The Noah of Scriptures

Classic

Classic

Hollywood

Hollywood

 

 

 

 

 

 

Everyone is talking about the new Noah movie, wondering if its better described as anti-Christian or pure entertainment. The movie collector of critical ratings Rotten Tomatoes has it in the mid 70 percent for critics and in the 40 percent for viewers. The box office has mixed audience result with a respectable showing of over $40 million during the opening weekend. Movies might give promise with such high earnings, but they live or die in the second and following runs. If word of mouth continues to be negative among the most interested possible viewers (Christians), then curiosity and lack of competition gave it the first boost of money. There is far from any guarantee it won’t turn out a bomb. Muslim nations have already given it the banned treatment.

What is supposed to be so bad about the Noah movie for those who don’t like it? For starters, it is considered way too off story from the Bible. Noah is in it, an ark with animals is present, and a flood happens. Besides that, according to negative critics, nothing else is close to correct or even the spirit of the account. He ends up a jumble of crazy, environmentalist, near abortionist, murdering anti-hero. Not even believers would protest an intervention to have him committed. The bad guys are morally questionable, but mostly a bunch of industrialists who like to hunt and eat meat. A critic from the science fiction blog io9 tried to make a case for its spiritual pedigree, but made things unintentionally worse for those Christians who would be the most unconvinced. They would see too much para-Biblical references over the very short Bible narrative.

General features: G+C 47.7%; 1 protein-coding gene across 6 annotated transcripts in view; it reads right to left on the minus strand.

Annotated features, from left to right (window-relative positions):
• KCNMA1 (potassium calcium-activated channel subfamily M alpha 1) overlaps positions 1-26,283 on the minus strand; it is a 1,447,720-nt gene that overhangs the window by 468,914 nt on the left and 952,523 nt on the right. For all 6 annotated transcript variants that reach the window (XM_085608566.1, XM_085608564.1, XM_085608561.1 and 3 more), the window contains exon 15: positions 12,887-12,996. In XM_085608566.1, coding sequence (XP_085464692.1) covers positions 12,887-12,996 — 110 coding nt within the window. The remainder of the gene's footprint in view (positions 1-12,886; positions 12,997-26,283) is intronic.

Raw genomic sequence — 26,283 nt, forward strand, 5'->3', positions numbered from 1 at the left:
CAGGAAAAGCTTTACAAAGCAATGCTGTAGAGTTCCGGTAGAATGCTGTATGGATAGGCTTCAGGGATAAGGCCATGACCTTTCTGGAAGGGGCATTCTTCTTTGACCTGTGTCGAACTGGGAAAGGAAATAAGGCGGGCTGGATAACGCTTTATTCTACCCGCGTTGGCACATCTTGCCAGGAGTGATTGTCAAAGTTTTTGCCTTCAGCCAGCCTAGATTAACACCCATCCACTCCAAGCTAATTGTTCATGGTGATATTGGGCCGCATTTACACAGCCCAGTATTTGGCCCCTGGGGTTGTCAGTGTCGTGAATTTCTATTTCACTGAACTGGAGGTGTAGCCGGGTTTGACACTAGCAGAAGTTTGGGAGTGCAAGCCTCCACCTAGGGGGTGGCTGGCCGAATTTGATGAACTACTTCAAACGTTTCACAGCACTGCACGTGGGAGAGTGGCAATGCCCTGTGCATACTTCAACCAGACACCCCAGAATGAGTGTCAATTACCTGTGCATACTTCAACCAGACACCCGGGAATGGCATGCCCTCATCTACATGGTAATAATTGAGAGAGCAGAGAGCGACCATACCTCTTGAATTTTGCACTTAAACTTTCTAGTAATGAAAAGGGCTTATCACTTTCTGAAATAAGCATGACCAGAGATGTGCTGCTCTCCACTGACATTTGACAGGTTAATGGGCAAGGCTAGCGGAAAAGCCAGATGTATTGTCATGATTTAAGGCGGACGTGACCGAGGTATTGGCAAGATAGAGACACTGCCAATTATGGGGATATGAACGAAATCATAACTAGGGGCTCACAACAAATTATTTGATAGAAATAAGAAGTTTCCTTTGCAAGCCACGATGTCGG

This brings up the question of what the Noah story really is in the Biblical account. At first I was going to do a bunch of quotes and then solemnly explicate the text. That would be the traditional way of writing a blog argument. An equal concern is if there is enough in the Bible to make a story worthy of a two hour night at the movies. This is as much about creativity and imagination as bad exegesis. Those who support the Noah treatment point to The Ten Commandments for an example of making things up that aren’t found in the text. True enough, as I have my own criticisms about how Moses was portrayed in rather white washed fashion after his conversion. There is a difference because much of what is in the text became part of the film. Not so much, apparently, the Noah movie.

I am going to write a story outline using what can be known from the Bible, Book of Moses and other JST, Book of Jubilee, Book of Enoch, and a small amount of commentary. The end of the story will have a reference list for those who want to check sources and decide for themselves. The intended outcome should evidence that there is enough in the text to make a great film without complete distortion. Obviously it will be from what an equally controversial Mormon point of view. Those who have watched the Hollywood version can decide how close this is to what they saw on screen. Continue reading